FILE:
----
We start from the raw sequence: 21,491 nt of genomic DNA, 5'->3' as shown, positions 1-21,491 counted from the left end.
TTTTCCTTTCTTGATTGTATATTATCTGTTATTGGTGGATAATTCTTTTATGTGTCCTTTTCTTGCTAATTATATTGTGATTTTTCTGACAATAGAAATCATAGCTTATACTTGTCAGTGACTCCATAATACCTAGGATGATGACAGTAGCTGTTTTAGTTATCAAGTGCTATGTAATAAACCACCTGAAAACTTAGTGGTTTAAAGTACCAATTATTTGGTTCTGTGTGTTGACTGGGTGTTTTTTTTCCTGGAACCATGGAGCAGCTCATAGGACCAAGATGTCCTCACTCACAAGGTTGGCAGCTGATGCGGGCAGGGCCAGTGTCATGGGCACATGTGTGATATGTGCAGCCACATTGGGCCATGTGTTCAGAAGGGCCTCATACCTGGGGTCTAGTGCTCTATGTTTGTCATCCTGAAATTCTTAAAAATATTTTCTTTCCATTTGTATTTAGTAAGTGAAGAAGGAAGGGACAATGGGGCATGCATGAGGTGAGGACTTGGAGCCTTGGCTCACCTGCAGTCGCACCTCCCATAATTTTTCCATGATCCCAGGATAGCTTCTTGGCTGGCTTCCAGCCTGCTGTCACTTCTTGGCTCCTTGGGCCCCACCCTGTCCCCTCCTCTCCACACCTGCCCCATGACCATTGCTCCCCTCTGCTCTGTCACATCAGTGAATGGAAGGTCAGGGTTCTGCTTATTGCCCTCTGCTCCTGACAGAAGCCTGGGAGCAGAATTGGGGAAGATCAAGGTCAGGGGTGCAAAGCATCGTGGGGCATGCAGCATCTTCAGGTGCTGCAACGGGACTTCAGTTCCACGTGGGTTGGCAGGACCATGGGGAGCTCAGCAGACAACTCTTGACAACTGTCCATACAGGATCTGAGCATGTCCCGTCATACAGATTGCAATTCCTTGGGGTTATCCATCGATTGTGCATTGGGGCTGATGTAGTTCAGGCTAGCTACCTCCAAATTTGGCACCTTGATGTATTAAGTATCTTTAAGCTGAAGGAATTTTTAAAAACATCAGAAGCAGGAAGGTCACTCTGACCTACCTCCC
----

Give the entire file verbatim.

We start from the raw sequence: 21,491 nt of genomic DNA, 5'->3' as shown, positions 1-21,491 counted from the left end.
TTTTCCTTTCTTGATTGTATATTATCTGTTATTGGTGGATAATTCTTTTATGTGTCCTTTTCTTGCTAATTATATTGTGATTTTTCTGACAATAGAAATCATAGCTTATACTTGTCAGTGACTCCATAATACCTAGGATGATGACAGTAGCTGTTTTAGTTATCAAGTGCTATGTAATAAACCACCTGAAAACTTAGTGGTTTAAAGTACCAATTATTTGGTTCTGTGTGTTGACTGGGTGTTTTTTTTCCTGGAACCATGGAGCAGCTCATAGGACCAAGATGTCCTCACTCACAAGGTTGGCAGCTGATGCGGGCAGGGCCAGTGTCATGGGCACATGTGTGATATGTGCAGCCACATTGGGCCATGTGTTCAGAAGGGCCTCATACCTGGGGTCTAGTGCTCTATGTTTGTCATCCTGAAATTCTTAAAAATATTTTCTTTCCATTTGTATTTAGTAAGTGAAGAAGGAAGGGACAATGGGGCATGCATGAGGTGAGGACTTGGAGCCTTGGCTCACCTGCAGTCGCACCTCCCATAATTTTTCCATGATCCCAGGATAGCTTCTTGGCTGGCTTCCAGCCTGCTGTCACTTCTTGGCTCCTTGGGCCCCACCCTGTCCCCTCCTCTCCACACCTGCCCCATGACCATTGCTCCCCTCTGCTCTGTCACATCAGTGAATGGAAGGTCAGGGTTCTGCTTATTGCCCTCTGCTCCTGACAGAAGCCTGGGAGCAGAATTGGGGAAGATCAAGGTCAGGGGTGCAAAGCATCGTGGGGCATGCAGCATCTTCAGGTGCTGCAACGGGACTTCAGTTCCACGTGGGTTGGCAGGACCATGGGGAGCTCAGCAGACAACTCTTGACAACTGTCCATACAGGATCTGAGCATGTCCCGTCATACAGATTGCAATTCCTTGGGGTTATCCATCGATTGTGCATTGGGGCTGATGTAGTTCAGGCTAGCTACCTCCAAATTTGGCACCTTGATGTATTAAGTATCTTTAAGCTGAAGGAATTTTTAAAAACATCAGAAGCAGGAAGGTCACTCTGACCTACCTCCC